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March 15, 2013
Australia 273 for 7 (Cowan 86, Warner 71, Smith 58*, Jadeja 3-56) v India
Scorecard and ball-by-ball details
Australia's batsmen did their homework, fought hard and showed the right attitude. Yet they found themselves nursing a manifestly inadequate first-innings total for the third Test in a row, a tally of 273 for 7 at the close looking all too anaemic on the best surface of the series in Mohali.
For most of the second day, which served as the first due to a wash out on Thursday, India's bowlers toiled without much effect. David Warner and Ed Cowan fashioned an intelligent opening stand, the recalled Steven Smith demonstrated considerable poise at No. 5, and even the flown-in Brad Haddin started his punchy innings with a straight six.
But there were too many moments of familiar inattention to allow the tourists to gain a proper toehold. All this despite the suspension of four players designed to focus the minds and actions of the squad. The captain Michael Clarke skipped presumptuously down the pitch first ball after promoting himself to No. 3, Phillip Hughes maintained his unabated Indian nightmare with a pained 31-ball stay for 2, and Cowan found similarly terminal quicksand in the 80s.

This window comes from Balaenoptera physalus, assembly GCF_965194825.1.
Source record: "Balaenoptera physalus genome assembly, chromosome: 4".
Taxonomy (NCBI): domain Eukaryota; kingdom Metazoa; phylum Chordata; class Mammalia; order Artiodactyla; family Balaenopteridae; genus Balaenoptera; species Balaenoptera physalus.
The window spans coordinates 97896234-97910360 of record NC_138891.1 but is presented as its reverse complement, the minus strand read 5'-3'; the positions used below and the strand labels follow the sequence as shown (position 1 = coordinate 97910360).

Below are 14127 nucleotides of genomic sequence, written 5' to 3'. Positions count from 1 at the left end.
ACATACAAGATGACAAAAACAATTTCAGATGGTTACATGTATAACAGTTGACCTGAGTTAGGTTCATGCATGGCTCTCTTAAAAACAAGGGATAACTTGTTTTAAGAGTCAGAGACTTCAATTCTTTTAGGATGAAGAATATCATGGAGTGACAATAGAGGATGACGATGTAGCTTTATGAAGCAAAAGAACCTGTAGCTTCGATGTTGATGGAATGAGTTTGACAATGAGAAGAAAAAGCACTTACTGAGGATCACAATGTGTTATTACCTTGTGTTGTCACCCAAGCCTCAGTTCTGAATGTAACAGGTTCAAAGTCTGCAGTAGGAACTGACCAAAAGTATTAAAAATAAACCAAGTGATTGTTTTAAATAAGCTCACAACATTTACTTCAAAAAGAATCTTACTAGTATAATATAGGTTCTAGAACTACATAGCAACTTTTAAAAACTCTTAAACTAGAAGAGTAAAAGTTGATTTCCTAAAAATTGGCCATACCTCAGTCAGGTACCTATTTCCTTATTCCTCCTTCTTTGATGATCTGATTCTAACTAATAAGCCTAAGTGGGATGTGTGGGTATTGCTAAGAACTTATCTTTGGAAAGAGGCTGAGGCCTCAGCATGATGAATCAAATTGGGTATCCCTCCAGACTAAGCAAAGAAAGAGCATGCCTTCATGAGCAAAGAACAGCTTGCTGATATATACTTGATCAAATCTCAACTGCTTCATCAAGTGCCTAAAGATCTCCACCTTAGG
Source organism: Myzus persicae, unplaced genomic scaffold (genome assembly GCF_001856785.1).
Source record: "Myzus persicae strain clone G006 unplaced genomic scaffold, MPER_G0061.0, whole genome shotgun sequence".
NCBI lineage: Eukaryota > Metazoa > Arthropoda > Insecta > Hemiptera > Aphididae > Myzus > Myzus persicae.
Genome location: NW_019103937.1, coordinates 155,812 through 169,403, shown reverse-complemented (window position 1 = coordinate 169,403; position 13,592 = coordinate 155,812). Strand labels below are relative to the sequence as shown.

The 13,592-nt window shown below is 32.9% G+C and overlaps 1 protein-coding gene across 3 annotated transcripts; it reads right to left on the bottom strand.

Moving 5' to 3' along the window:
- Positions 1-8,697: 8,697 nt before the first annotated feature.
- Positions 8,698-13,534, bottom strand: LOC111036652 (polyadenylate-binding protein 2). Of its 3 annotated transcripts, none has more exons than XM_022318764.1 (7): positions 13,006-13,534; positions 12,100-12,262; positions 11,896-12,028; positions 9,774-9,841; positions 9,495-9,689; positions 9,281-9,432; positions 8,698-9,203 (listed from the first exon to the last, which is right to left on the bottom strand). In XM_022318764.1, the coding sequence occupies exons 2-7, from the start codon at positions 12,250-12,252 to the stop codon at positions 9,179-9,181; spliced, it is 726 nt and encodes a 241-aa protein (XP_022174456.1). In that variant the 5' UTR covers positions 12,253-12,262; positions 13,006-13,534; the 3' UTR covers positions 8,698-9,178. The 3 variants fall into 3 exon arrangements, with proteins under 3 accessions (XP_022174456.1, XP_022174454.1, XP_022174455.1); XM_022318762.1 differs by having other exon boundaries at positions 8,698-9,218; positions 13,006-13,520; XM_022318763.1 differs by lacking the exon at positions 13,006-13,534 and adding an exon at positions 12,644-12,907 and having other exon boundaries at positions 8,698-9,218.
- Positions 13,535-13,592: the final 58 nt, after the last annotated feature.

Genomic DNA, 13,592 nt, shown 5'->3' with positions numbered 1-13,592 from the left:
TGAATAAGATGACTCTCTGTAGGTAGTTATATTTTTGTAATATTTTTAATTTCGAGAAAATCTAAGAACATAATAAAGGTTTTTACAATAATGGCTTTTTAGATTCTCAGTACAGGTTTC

R Ashwin, Ravindra Jadeja and the recalled Pragyan Ojha all had their moments, and on a pitch offering him the merest extra ration of pace Ishant Sharma joined them with an important old-ball spell as the shadows lengthened around a near-deserted PCA Stadium. Some quick wickets on the third morning and India will have the better part of two days to bat Australia out of the series.
Ojha's inclusion for Harbhajan Singh was one of two alterations to the Indian team victorious in Hyderabad, Virender Sehwag also dropped for the left-hand batsman Shikhar Dhawan to debut. The visitors' changes had been largely forced by the suspension of four players plus an ankle injury to Matthew Wade, leaving Haddin to come in as the wicketkeeper while Smith slotted into the top six and Mitchell Starc and Nathan Lyon were recalled.
Warner and Cowan walked to the middle for the earlier 9am start time, and swiftly found the pitch to be mild-mannered. Warner punched a pair of boundaries from the opening over, and regular runs were collected against a new ball that did not swing, seam or bounce to any uncomfortable degree.